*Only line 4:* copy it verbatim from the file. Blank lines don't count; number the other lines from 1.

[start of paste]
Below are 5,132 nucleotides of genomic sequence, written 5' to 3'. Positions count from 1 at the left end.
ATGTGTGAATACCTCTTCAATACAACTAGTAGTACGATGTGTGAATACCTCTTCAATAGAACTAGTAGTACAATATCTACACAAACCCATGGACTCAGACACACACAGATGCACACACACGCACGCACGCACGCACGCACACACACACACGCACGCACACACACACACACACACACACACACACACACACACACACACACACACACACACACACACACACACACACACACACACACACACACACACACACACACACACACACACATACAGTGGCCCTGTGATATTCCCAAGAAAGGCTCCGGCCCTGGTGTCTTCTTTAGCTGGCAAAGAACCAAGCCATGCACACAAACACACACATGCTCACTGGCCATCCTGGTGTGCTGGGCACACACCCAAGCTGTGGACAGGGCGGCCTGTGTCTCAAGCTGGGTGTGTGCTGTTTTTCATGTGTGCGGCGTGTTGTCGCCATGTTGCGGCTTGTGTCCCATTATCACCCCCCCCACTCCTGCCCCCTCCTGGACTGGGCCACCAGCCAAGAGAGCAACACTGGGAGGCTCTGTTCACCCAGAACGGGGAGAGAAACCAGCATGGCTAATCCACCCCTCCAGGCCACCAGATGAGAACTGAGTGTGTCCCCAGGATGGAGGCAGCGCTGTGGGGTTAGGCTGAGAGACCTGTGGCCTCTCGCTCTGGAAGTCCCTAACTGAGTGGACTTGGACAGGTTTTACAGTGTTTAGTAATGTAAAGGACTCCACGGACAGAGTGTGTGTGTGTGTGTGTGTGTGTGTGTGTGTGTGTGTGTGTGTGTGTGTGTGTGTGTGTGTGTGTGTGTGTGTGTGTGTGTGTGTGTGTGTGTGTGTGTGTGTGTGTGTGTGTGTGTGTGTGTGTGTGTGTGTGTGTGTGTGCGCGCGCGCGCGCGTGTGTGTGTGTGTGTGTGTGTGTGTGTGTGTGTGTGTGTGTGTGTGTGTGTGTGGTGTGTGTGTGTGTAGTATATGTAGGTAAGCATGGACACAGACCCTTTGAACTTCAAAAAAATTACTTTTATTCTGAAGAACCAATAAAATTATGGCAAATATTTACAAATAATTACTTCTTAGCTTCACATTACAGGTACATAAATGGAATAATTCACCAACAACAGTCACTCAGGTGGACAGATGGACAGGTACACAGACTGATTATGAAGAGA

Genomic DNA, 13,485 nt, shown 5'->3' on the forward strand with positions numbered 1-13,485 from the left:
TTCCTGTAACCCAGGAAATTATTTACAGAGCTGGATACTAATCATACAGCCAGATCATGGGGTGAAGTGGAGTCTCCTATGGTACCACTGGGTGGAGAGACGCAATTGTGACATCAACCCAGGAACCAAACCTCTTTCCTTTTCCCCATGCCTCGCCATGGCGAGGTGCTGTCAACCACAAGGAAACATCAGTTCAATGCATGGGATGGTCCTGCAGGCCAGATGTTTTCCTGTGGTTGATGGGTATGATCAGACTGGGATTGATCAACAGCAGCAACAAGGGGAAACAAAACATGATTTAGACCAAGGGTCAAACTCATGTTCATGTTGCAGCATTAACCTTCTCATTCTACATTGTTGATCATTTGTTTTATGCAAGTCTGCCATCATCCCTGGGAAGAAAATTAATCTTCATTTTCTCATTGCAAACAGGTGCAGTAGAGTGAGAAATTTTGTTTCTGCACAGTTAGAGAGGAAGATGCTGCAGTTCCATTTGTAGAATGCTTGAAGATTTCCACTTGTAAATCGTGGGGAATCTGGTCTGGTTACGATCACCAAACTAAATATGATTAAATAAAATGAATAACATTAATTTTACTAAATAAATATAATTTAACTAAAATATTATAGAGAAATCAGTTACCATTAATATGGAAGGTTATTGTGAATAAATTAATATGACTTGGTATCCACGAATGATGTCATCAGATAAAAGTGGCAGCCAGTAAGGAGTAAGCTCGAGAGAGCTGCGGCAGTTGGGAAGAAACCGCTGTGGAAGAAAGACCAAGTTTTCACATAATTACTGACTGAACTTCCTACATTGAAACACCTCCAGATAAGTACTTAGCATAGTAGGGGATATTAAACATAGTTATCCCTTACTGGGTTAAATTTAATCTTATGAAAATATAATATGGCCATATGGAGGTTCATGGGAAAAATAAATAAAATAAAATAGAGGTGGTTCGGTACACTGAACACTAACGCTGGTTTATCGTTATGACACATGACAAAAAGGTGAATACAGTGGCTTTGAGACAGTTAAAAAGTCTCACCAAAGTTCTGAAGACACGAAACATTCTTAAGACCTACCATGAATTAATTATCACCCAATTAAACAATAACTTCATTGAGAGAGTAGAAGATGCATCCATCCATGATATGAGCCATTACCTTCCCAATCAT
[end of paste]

TTCCTGTAACCCAGGAAATTATTTACAGAGCTGGATACTAATCATACAGCCAGATCATGGGGTGAAGTGGAGTCTCCTATGGTACCACTGGGTGGAGAGACGCAATTGTGACATCAACCCAGGAACCAAACCTCTTTCCTTTTCCCCATGCCTCGCCATGGCGAGGTGCTGTCAACCACAAGGAAACATCAGTTCAATGCATGGGATGGTCCTGCAGGCCAGATGTTTTCCTGTGGTTGATGGGTATGATCAGACTGGGATTGATCAACAGCAGCAACAAGGGGAAACAAAACATGATTTAGACCAAGGGTCAAACTCATGTTCATGTTGCAGCATTAACCTTCTCATTCTACATTGTTGATCATTTGTTTTATGCAAGTCTGCCATCATCCCTGGGAAGAAAATTAATCTTCATTTTCTCATTGCAAACAGGTGCAGTAGAGTGAGAAATTTTGTTTCTGCACAGTTAGAGAGGAAGATGCTGCAGTTCCATTTGTAGAATGCTTGAAGATTTCCACTTGTAAATCGTGGGGAATCTGGTCTGGTTACGATCACCAAACTAAATATGATTAAATAAAATGAATAACATTAATTTTACTAAATAAATATAATTTAACTAAAATATTATAGAGAAATCAGTTACCATTAATATGGAAGGTTATTGTGAATAAATTAATATGACTTGGTATCCACGAATGATGTCATCAGATAAAAGTGGCAGCCAGTAAGGAGTAAGCTCGAGAGAGCTGCGGCAGTTGGGAAGAAACCGCTGTGGAAGAAAGACCAAGTTTTCACATAATTACTGACTGAACTTCCTACATTGAAACACCTCCAGATAAGTACTTAGCATAGTAGGGGATATTAAACATAGTTATCCCTTACTGGGTTAAATTTAATCTTATGAAAATATAATATGGCCATATGGAGGTTCATGGGAAAAATAAATAAAATAAAATAGAGGTGGTTCGGTACACTGAACACTAACGCTGGTTTATCGTTATGACACATGACAAAAAGGTGAATACAGTGGCTTTGAGACAGTTAAAAAGTCTCACCAAAGTTCTGAAGACACGAAACATTCTTAAGACCTACCATGAATTAATTATCACCCAATTAAACAATAACTTCATTGAGAGAGTAGAAGATGCATCCATCCATGATATGAGCCATTACCTTCCCAATCAT